Ventilator-associated pneumonia (VAP) is an infection of the lungs that affects people who are on a
. A ventilator is a machine that helps you breathe. Pneumonia affects the small airways and air sacs in the lungs.
Copyright © Nucleus Medical Media, Inc.
VAP is commonly caused by specific bacteria.
The tube that goes into the lungs makes it easier for bacteria to enter deep into the lungs.
Factors that may increase your chance of developing VAP include: Chronic lung diseaseConditions that affect the nervous systemWeakened immune systemProlonged antibiotic useRepeated intubationTube placed through a stoma (hole in the throat) rather than down through the nose or mouthProlonged ventilationContinuous sedationProlonged period of lying on backMalnutritionOlder age
VAP may cause: FeverChillsCoughThick mucus, greenish mucus, or pus-like phlegmBluish color of nails or lipsNausea or vomitingShortness of breath
Your doctor will review your symptoms and medical history. A physical exam will also be done. Tests may include: Blood tests, which may include arterial blood gases to measure oxygen, carbon dioxide, and acid in the bloodBlood culturesCultures from below the chest tubeChest x-rayCT scan
Treatment depends on which germs are causing the pneumonia. Your doctor will discuss the best treatment plan with you. Treatment options include: IV antibioticsOxygen therapy to increase the level of oxygen in your bodyChest physical therapy to loosen and remove thick mucus from the lungs
To reduce your chance of VAP, the hospital staff will: Elevate the head of your bed 30°-45°Wash their hands before and after touching you or the ventilatorClean the inside of your mouth on a regular basisKeep you on the ventilator only if it is necessaryAvoid overly sedating youRegularly suction your airway
American Thoracic Society. Guidelines for the management of adults with hospital-acquired, ventilator-associated, and healthcare-associated pneumonia.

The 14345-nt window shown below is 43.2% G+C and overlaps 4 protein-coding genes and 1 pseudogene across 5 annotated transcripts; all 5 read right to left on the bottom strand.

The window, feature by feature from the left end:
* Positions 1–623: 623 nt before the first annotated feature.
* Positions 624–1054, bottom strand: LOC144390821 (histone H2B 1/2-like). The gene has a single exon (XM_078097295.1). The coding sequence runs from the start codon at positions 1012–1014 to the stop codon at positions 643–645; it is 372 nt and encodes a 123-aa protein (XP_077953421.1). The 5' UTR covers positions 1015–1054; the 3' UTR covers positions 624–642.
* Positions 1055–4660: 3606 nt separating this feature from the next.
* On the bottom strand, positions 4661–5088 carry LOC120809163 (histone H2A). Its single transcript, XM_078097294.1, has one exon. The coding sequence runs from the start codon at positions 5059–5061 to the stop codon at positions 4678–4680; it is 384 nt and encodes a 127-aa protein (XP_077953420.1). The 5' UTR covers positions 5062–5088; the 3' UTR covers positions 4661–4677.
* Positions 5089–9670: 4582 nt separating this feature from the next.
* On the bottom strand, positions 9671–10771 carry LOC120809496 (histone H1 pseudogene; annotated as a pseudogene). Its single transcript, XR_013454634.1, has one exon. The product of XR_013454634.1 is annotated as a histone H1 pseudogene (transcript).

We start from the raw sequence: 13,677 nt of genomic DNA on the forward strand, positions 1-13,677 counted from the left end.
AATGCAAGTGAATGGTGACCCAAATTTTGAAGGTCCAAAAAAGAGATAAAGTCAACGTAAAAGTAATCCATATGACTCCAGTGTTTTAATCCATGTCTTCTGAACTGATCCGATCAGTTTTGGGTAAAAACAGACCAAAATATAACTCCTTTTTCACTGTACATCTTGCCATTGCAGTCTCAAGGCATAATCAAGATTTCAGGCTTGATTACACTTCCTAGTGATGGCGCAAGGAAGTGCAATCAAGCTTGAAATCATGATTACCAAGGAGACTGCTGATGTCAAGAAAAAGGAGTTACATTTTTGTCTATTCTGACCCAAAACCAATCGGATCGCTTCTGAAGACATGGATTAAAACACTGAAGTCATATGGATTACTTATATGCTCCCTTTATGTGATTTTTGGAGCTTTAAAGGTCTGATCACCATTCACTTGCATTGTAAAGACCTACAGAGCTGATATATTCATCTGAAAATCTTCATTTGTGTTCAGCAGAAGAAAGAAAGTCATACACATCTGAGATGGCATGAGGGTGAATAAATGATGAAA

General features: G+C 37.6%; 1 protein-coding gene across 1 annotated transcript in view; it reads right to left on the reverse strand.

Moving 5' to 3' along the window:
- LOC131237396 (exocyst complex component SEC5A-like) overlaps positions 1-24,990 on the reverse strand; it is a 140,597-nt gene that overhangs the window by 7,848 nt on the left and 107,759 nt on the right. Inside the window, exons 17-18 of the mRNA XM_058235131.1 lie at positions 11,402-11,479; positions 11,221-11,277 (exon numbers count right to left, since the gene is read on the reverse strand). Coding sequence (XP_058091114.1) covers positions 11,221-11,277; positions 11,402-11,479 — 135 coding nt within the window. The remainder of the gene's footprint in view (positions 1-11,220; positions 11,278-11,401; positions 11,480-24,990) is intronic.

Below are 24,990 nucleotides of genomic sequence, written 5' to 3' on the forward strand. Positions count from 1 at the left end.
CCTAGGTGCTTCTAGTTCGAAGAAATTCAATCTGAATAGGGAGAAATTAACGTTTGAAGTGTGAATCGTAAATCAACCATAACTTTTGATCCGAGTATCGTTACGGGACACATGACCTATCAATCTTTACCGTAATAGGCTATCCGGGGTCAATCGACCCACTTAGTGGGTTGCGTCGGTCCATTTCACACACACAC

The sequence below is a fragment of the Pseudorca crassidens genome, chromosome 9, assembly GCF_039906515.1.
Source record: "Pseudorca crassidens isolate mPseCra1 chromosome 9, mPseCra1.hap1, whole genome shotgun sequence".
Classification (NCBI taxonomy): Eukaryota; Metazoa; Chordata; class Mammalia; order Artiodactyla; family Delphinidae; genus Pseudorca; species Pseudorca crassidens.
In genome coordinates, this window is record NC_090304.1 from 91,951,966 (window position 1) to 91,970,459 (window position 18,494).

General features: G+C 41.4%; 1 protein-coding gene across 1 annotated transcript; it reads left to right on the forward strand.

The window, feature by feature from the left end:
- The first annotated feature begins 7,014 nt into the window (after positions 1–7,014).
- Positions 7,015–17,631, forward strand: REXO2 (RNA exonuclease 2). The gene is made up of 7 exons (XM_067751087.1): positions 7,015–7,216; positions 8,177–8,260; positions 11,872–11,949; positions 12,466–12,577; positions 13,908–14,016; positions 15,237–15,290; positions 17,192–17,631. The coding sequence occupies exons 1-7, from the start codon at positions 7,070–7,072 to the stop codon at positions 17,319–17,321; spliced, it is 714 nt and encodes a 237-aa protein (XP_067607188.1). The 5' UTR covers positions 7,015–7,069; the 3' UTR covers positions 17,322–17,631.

Am J Respir Crit Care Med. 2005;171(4):388-416.
Ventilator-associated pneumonia. Centers for Disease Control and Prevention website. Available at:http://www.cdc.gov/HAI/vap/vap.html. Updated May 17, 2012. Accessed February 17, 2014.
Nosocomial pneumonia. EBSCO DynaMed website. Available at:
http://www.ebscohost.com/dynamed. Updated December 2, 2013. Accessed February 17, 2014.
Koenig SM, Truwit JD. Ventilator-associated pneumonia: diagnosis, treatment, and prevention.
Clin Microbio Rev. 2006;19(4):637-657.
Society for Healthcare Epidemiology of America. FAQs about ventilator-associated pneumonia. Society for Healthcare Epidemiology of America website. Available at:
http://www.shea-online.org/Assets/files/patient%20guides/NNL_VAP.pdf. Accessed February 17, 2014.
Last reviewed February 2014 by David L Horn, MD, FACP
Please be aware that this information is provided to supplement the care provided by your physician. It is neither intended nor implied to be a substitute for professional medical advice. CALL YOUR HEALTHCARE PROVIDER IMMEDIATELY IF YOU THINK YOU MAY HAVE A MEDICAL EMERGENCY. Always seek the advice of your physician or other qualified health provider prior to starting any new treatment or with any questions you may have regarding a medical condition.
Copyright © EBSCO Publishing. All rights reserved.